Tag Archives: Asian food

Wanna Be Asian Noodles Recipe with Orange-ish Chicken

We love this !  I can’t stress how much all of us truly enjoy this dish.  And its various incarnations.

I also can’t quite define what I’m doing here.  It is Asian-inspired, to put it neatly.

The noodles are an attempt to copy my favorite dish at Noodles & Co (they call it Thai something or other).  The chicken is marinated in salad dressing, orange juice,  and fruit spread.  The veggies and sauces can vary each time, but I try to keep them similar.

What you’ll need:


Spaghetti or Linguine

Soy sauce

Brown sugar

Ketchup

Garlic, crushed or powder

Chili Powder

Butter

Ginger, powder

Peas, carrots, broccoli, edamame, bell peppers, onions, bok choy,  whatever

Chicken breasts

Orange juice

Asian salad dressing

As always, I try to stick to organic ingredients and make sure the dead animal I’m eating was well-treated before slaughter.  Appetizing, I know.

Directions

Cut the chicken into cubes, skewer the cubes with bell pepper and onion between them, and place the kabobs in a deep dish.

Mix a half cup each of salad dressing and orange juice with 3 tablespoons of fruit spread and 1 tablespoon of garlic powder.  Pour mixture over kabobs then cover dish; I prefer Walmart-brand plastic clinging wrap.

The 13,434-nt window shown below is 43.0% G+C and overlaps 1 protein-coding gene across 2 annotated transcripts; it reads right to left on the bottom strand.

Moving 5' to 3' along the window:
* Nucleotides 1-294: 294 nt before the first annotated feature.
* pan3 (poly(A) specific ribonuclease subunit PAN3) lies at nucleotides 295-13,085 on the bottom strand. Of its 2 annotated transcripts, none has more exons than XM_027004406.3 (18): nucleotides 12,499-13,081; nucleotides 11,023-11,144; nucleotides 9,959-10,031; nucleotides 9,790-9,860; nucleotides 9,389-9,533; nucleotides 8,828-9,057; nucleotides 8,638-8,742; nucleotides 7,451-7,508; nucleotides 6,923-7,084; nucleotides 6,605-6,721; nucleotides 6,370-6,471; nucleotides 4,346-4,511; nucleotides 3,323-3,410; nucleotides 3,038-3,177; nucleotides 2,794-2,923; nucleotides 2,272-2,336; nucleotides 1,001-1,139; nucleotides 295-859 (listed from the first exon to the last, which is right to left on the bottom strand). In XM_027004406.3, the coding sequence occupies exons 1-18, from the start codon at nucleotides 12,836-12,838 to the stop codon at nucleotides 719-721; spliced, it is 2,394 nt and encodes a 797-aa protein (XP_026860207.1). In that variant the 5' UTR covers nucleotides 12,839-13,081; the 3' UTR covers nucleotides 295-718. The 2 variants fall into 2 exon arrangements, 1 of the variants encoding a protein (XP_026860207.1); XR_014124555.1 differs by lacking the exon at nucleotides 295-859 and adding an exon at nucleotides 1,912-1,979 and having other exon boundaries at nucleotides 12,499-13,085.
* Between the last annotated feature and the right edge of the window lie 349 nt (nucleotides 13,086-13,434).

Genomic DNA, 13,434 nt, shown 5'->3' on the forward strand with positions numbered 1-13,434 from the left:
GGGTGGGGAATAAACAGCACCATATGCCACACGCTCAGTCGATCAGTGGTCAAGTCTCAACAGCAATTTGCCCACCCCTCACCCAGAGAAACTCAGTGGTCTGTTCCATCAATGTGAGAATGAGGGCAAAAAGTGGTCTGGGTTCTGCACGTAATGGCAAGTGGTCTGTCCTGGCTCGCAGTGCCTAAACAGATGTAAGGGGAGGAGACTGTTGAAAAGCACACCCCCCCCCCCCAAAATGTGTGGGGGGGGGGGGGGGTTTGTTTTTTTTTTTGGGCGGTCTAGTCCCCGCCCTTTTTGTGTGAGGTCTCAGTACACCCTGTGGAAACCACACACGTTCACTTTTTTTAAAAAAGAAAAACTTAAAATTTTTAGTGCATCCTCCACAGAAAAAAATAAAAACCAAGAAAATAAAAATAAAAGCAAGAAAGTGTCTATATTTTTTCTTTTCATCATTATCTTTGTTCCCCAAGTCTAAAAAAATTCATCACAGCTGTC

Prepare grill and set to medium high heat.

Fill pot with water to cook pasta. Bring the water to a boil, drop in pasta, get it submerged and back to a boil, and turn down the heat.

You’ll want to follow the directions on the box for the pasta, but know that once it can be left alone for a few minutes, you’re going to be running that chicken to the grill.

Grilled chicken can be a pain in the neck.  I’ve learned you want to cook it really hot, being fast to turn it so you don’t burn it.  Once the entire outside of the piece of chicken looks cooked, turn down (or off) the grill heat and keep the lid closed.

Basically, you’re searing the chicken to lock in the juices and you’ll let it cook from the outside in.  That’s how you keep from drying it out.

When the pasta is 97% done, toss in your harder veggies like onion, edamame, and carrots.  When the pasta is 100% done, add peas, broccoli, and peppers.  Then drain it all.

Add butter to your pasta pot, maybe half of a stick, and get it melted before putting the pasta and veggies back in the pot.  Then stir.  Get the noodles coated.

Did you forget about the chicken?  Go check it!

Turn the burner under the pasta back on to about medium heat.  Then mix together (in the same thing you mixed the marinade, if you want to save yourself dishes)
¼ cup soy sauce,
¼ cup ketchup,
¼ cup brown sugar,
¼ teaspoon ginger,
½ tablespoon garlic,
and ½ tablespoon chili powder.

Stir well, until the sugar is dissolved, then slowly pour over the buttered noodles and veggies.

Keep stirring!  You’re making my half-hearted attempt at caramelizing your noodles.  Make sure you turn off the heat AND move the pan to a cool burner when you’re done.

Bring the chicken in off the grill and strip the skewers.  Make sure it really is cooked.  This seems to be a repeat issue with me, chicken, and the grill.

Pile it all on plates and EAT YOUR COLORS!